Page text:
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Proposed amendments to Election Act aim to make elections more accessible, reduce spread of disinformation

Several amendments have been proposed to BC’s Elections Act, with the intention of making it easier for voters to cast their ballots.

The amendments respond to recommendations made by the independent chief electoral officer in the 2020 report Digital Communications, Disinformation, and Democracy, and the 2022 report Recommendations for Legislative Change.

“Maintaining the integrity of our elections is fundamental to our democracy,” said Niki Sharma, Attorney General.

“With these changes, we’re building on our work to get big money out of politics, protecting our electoral process from from the alarming increase in disinformation available online and ensuring online platforms do their part to support transparency throughout the electoral process.”

The proposed amendments responding to the Recommendations for Legislative Change report include:

  • Requiring voters to provide their date of birth on their voting-certification envelope to confirm their identity, instead of requiring a witness declaration;
  • Authorizing the chief electoral officer to require identity verification requirements to streamline registering in conjunction with voting by mail;
  • Allowing voters to return their mail-in voting package to any voting place and allowing the chief electoral officer to specify other dropoff locations, such as Service BC centres;
  • Establishing a process to correct mistakes in vote-by-mail packages similar to the one established in the Electoral Reform Referendum 2018 Regulation;
  • Allowing voters who record the name of a party leader to have their vote counted;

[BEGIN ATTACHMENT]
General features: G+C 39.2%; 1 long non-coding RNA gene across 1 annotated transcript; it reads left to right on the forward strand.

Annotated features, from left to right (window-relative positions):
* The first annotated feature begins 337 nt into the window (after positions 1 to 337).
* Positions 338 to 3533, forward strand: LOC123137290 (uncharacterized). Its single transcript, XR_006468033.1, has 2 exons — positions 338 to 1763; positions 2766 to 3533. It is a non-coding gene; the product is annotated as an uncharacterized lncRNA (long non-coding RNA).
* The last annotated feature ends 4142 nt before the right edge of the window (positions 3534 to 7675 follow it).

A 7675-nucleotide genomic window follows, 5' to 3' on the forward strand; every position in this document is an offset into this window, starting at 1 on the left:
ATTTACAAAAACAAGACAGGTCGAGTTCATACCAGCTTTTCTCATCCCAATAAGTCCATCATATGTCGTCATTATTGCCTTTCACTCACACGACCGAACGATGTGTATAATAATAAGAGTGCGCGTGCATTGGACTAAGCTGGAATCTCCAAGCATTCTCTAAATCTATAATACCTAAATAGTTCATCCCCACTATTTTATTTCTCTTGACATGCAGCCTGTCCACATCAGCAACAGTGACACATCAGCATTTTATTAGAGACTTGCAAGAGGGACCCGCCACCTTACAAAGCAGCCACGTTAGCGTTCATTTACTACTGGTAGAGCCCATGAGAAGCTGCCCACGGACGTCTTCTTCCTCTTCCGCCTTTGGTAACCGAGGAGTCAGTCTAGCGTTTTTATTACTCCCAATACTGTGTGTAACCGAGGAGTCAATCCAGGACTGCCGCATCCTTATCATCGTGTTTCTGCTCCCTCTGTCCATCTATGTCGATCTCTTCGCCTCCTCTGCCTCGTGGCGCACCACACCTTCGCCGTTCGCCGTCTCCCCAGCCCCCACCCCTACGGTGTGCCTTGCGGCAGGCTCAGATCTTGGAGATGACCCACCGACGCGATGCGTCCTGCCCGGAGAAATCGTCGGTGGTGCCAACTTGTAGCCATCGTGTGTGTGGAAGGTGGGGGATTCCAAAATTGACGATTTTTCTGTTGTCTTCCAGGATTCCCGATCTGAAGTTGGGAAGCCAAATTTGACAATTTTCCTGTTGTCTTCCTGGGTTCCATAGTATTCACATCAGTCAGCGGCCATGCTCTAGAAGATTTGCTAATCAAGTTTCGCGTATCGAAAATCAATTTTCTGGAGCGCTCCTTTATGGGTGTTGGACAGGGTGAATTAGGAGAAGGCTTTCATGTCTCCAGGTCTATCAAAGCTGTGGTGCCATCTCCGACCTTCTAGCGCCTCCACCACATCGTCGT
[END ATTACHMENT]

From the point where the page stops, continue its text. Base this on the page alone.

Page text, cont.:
• Authorizing the chief electoral officer to conduct final count and recounts for ballots administered under the remote voting provisions of the Election Act;
  • Extending the assistance and translation provisions to voters who vote at a district electoral office; and
  • Exempting site-based voters, such as people living in residential care facilities, from proving their residential address when voting at that location. These voters would be required to present identification proving their name only.

The proposed amendments responding to the report Digital Communications, Disinformation and Democracy report include:

  • placing restrictions on intentionally making false statements about objective biographical information about candidates and senior officials of political parties;
  • cracking down on the spread of deliberate disinformation about the electoral process, such as including disinformation about voting eligibility, dates, times and locations

According to the province, these amendments will be implemented in time for the next scheduled provincial general election if passed.

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